The government’s plan to scrap specific employment protections for key council officers will discourage whistleblowing and undermine the Department for Communities & Local Government’s own accountability structures, ministers have been warned.
Solace issued the alert in its response to the DCLG consultation on plans to remove the requirement for ‘designated independent persons’ to investigate employment disputes involving section 151 finance officers, monitoring officers and heads of paid service. Ministers had claimed the DIP process was lengthy, costly and led to large pay-offs.
However, the Solace response claims removing the protections “will undermine the DCLG Accounting Office Accountability Statement for Local Government”.
All three officers with the protections have a statutory responsibility to report illegal activity.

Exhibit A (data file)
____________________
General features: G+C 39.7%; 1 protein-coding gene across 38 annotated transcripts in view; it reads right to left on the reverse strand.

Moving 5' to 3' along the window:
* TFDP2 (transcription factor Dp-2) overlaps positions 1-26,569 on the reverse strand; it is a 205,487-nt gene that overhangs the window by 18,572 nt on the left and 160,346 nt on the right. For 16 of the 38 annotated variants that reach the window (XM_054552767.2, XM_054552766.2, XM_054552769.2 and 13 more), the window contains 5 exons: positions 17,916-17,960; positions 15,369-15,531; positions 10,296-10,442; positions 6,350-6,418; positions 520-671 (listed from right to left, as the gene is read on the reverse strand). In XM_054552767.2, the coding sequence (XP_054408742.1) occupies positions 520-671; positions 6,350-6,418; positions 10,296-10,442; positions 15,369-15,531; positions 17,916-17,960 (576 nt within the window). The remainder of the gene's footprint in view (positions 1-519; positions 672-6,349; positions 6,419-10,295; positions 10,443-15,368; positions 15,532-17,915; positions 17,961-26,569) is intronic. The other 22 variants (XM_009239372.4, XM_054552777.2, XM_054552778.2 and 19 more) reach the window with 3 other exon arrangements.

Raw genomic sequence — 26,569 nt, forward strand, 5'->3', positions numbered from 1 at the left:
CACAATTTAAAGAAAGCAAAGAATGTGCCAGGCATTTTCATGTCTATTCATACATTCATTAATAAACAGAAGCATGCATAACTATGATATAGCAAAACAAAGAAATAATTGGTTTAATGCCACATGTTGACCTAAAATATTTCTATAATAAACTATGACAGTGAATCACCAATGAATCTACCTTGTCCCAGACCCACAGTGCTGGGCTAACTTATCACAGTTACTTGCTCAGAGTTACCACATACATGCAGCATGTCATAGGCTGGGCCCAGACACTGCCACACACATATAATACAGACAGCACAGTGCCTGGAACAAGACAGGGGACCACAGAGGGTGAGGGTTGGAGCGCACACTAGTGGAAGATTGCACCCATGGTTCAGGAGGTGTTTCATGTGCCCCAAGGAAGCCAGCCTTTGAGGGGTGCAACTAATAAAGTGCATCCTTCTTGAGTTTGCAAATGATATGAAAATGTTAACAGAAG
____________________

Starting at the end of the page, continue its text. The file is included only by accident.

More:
The DCLG’s accountability statement sets out how its accounting officers are accountable to Parliament for spending.
It describes the section 151 officer role as “a mechanism for holding councils to account. He/she has duties and powers to alert councillors and the audit in the case of unlawful expenditure.”
Solace also warns that whistleblowing such as the case that led to the imprisonment of Lincolnshire CC leader Jim Speechley in 2004 for misconduct in public office would not have been successful without such employment protections.
Peter Keith-Lucas, local government partner at law firm Bevan Brittan, said he was similarly concerned about whistleblowing.
He contrasted Mr Pickles’ approach with the recent Francis report, which recommended that it be regarded a criminal offence for any individual or organisation to ‘wilfully’ obstruct someone trying to raise concerns in the NHS.
“There is a huge inconsistency between the recommendations that are coming out of the NHS and the direction of travel in local government,” he said.
DCLG’s consultation on the draft regulations, which closes on Thursday 14 March, was sent to a small selection of bodies representing council officers and councillors as well as the Taxpayers’ Alliance. A spokeswoman for the alliance said it had not responded to the consultation.
Read the consultation responses in full: